How to do research on the efficacy of psychotherapy has been a problem talked about at least since I was first in graduate school back in the late 60's. How to standardize interactions given that therapist demeanor and personality is a potent factor in the mix? The method is not applied in the same way not only between therapists but also between different patients of the same therapist. And then of course, we have a multiplicity of psychotherapies.

Back in those old days, one approach was to design a behavioral protocol for a particular kind of problem, train therapists to follow that protocol like a script and see what happened. But that is too far removed from real world therapy so it has not proven to be very useful.

Cognitive behavioral therapy has been much studied not because it is the most successful but because it is the approach of choice in academic settings, particularly in psychology which has strengthened its behavioral bent, and because it can be sort of standardized and is short term.

Add to this complicated mix the fact that funding sources are scarce for this kind of research and we come to where we are today.

Consumer Reports did a survey several years ago on patients' experiences in psychotherapy. They found that patients who were in therapy for a year or more reported the most improvement. But of course, that survey relied on patient report, and there is great suspicion in behavioral circles about the reliability of self-report.

Susan Vaughan, a psychiatrist, wrote a book, The Talking Cure(2002), looking at the research supporting psychodynamic therapy. It is well worth reading as it offers some intriguing avenues for further research.

a psychiatrist who learned from veterans said...

The NIH pronounement contradicts my case experience, which I would be happy to share. It would be nice to have a link to their pronouncement and data. The pronouncements of Popes (Vatican or NIH) is, of course, indisputably worthwhile for political purposes. As to the problem of the diagnosis of PTSD, it is precisely the premature decision about diagnosis which stops with the diagnosticians subjective reflection on the trauma that makes the diagnosis so problematic. The example of using the CAPS (clinician administered PTSD scale) really leads one to a potential lyricism of discovery about a patient which is like, for most of us, trying to recreate music without knowing notes.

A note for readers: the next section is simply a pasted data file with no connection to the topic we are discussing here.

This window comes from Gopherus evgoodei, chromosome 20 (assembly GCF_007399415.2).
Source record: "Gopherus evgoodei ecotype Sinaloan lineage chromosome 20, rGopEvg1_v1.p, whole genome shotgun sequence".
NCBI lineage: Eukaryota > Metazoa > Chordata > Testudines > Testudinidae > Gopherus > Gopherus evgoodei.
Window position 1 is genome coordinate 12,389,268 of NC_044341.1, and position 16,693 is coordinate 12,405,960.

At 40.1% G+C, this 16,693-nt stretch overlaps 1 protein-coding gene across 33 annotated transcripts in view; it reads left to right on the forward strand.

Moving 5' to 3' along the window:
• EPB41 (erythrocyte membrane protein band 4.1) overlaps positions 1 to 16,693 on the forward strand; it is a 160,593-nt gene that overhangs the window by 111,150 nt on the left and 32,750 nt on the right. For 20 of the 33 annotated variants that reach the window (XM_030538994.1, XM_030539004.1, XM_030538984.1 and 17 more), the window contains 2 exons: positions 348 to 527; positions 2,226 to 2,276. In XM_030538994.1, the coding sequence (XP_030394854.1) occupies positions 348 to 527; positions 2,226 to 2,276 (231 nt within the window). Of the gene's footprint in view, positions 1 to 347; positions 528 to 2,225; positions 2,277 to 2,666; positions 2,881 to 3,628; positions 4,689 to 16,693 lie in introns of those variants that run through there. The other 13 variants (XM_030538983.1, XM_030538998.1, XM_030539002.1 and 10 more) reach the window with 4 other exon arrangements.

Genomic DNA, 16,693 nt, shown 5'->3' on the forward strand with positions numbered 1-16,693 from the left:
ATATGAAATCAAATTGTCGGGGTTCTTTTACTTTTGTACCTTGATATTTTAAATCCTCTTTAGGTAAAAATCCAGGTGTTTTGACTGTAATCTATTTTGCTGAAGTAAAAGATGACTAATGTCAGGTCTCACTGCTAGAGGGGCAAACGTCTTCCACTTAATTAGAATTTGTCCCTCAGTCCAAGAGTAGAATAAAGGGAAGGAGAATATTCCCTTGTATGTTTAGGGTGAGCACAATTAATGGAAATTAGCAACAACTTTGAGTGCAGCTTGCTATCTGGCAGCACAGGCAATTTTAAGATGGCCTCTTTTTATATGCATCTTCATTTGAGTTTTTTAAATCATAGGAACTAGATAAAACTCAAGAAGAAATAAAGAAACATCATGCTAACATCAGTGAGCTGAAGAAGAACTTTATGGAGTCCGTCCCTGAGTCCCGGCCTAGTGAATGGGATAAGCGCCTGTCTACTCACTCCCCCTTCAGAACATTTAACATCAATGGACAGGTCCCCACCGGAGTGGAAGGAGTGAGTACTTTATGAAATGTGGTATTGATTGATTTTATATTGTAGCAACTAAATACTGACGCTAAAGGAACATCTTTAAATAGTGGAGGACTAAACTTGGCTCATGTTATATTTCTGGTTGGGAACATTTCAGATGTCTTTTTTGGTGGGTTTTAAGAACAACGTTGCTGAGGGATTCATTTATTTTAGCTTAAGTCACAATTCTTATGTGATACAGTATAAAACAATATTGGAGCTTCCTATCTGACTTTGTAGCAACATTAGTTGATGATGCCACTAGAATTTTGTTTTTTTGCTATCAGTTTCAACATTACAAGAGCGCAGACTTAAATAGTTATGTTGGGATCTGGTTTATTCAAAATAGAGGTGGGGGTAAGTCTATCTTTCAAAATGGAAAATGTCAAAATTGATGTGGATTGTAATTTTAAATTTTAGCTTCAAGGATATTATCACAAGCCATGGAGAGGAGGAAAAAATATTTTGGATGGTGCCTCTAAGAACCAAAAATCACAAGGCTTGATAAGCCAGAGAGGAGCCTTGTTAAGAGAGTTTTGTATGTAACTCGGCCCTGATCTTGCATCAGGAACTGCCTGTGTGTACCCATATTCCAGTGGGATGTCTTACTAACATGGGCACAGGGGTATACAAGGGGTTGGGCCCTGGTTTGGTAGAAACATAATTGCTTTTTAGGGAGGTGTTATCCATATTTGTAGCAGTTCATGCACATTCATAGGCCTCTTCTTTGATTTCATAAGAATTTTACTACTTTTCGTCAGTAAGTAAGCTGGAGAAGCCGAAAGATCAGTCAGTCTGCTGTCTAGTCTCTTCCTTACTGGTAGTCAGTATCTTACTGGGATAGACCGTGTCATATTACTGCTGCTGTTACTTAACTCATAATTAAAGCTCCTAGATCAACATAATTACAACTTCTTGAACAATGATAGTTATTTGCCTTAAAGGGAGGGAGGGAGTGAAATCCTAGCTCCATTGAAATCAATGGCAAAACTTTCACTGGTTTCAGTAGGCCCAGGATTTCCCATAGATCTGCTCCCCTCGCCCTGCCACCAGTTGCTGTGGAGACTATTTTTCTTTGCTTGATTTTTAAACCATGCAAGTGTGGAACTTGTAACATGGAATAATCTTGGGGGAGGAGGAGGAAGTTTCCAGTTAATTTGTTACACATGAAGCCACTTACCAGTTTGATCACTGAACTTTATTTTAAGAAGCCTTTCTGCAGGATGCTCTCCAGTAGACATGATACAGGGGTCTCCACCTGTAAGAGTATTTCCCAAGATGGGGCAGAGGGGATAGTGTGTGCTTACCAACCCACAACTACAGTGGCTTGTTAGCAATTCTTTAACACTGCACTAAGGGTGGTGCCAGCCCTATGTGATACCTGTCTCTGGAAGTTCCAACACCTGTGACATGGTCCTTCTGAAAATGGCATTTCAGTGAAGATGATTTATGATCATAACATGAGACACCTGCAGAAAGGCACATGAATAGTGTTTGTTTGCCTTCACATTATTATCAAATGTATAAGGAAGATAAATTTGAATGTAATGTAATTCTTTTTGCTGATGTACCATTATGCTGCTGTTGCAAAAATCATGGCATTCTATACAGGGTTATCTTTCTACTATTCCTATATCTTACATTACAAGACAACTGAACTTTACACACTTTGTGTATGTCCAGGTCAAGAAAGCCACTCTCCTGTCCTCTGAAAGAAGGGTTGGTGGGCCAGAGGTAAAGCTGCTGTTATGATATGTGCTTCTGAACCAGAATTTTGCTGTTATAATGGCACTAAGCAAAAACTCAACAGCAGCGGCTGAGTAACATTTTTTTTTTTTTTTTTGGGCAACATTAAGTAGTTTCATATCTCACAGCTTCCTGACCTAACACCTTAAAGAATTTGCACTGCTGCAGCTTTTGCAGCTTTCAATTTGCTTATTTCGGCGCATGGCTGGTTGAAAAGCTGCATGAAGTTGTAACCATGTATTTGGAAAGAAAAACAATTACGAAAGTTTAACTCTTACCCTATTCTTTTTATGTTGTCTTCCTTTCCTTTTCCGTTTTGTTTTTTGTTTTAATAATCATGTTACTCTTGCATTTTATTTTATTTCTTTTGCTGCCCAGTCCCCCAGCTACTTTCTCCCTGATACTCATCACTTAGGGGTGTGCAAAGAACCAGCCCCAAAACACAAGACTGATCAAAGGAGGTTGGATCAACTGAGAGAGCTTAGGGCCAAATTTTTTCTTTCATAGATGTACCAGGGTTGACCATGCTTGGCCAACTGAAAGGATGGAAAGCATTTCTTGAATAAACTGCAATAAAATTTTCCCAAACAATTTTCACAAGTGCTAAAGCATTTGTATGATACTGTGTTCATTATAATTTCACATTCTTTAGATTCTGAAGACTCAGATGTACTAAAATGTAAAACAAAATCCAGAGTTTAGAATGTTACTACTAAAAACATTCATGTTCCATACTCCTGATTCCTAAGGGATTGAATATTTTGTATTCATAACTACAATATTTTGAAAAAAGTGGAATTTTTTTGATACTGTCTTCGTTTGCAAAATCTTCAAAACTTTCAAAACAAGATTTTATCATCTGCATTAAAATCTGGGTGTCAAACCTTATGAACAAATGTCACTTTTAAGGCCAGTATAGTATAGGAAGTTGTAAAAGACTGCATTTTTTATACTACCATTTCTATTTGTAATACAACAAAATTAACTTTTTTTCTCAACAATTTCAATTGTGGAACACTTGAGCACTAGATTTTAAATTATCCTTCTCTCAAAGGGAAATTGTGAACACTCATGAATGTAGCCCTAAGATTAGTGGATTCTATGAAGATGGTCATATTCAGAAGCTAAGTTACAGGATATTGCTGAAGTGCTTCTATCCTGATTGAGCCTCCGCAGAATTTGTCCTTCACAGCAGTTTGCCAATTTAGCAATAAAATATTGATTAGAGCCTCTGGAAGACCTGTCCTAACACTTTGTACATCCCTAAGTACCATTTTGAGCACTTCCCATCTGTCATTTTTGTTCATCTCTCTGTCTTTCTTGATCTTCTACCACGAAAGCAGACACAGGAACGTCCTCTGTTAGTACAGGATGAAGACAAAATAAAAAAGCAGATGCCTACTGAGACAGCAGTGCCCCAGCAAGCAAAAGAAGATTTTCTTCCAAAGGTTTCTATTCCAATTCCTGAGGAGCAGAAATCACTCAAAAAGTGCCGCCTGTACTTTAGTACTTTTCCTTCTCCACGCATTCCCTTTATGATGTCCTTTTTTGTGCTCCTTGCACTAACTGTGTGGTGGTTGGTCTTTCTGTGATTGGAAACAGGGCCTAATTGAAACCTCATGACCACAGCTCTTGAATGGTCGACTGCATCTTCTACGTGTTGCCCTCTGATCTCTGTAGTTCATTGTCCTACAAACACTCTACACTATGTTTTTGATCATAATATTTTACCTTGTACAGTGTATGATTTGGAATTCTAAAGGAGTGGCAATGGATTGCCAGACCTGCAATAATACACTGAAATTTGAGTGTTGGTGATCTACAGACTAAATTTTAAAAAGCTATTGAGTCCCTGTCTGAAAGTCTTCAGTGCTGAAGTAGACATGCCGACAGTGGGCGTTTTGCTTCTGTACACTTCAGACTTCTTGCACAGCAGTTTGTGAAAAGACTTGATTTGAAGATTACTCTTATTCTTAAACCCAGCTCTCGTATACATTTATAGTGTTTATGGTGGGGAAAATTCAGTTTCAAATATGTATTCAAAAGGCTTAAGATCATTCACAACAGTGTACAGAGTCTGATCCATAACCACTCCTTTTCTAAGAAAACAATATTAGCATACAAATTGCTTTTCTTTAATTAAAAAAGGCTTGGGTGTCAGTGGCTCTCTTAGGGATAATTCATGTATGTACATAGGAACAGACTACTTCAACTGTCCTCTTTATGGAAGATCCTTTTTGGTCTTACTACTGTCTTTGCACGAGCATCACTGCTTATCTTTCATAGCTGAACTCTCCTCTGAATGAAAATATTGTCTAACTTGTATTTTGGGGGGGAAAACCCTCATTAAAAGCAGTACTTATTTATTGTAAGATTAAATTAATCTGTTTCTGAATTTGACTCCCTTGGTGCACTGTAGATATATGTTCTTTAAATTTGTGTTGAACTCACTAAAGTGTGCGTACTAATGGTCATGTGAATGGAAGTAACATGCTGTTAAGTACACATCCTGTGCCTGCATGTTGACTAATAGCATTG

Roy said...

Here is the link to the first page of the report (you can flip thru the pages using the links at the bottom). It comes from the Institute of Medicine.

foofoo5 said...

Clink, you have tapped into my jaded, distrustful forensic mindset: 1) a prevalence of self-reported symptoms that indicate "conditions" (e.g. fibromyalgia, CFS, MCS) that themselves are controversial, if only for the "lack of objective diagnostic criteria,"; AND 2) benefits, both monetary and healthcare, as the result of harm tied to an indentifiable entity (the military), but with no identifiable cause. You know what I'm thinking.

ClinkShrink said...

Foo, I had you partly in the back of my mind while writing that post for exactly that reason. Another thing I was thinking about is that perhaps we have started a subtle and insidious undermining process with regard to our military personnel. Have we, by our emphasis on the psychologically destructive aspects of military service, created a pre-deployment mindset that predisposes servicemen and women to psychological disability? Are they being sent away with the expectation that they will be injured, and so a certain percentage of them are?

jw said...

clinkshrink said "Are they being sent away with the expectation that they will be injured, and so a certain percentage of them are?"

To some extent. Adding a variable to a complex system makes changes which are not easily quantifiable, but changes none the less.

I still think a good bit of attribute charting would solve more problems than all the psych studies in the world.

Dinah said...

I just wanted to let you know, Clink, that I love the pic of the Woolley Mammoth.

a psychiatrist who learned from veterans said...

The IOM report is sober. It says that neurocognitive deficits, determined by testing, are more common in deployed veterans, also CFS, and GI and joint complaints though amidst higher symptom reporting in general, it's hard to know quite what to make of the ROS complaints. Given this, there is no (singular, identified) Gulf War Syndrome. That's how I read it briefly. Thanks for the link.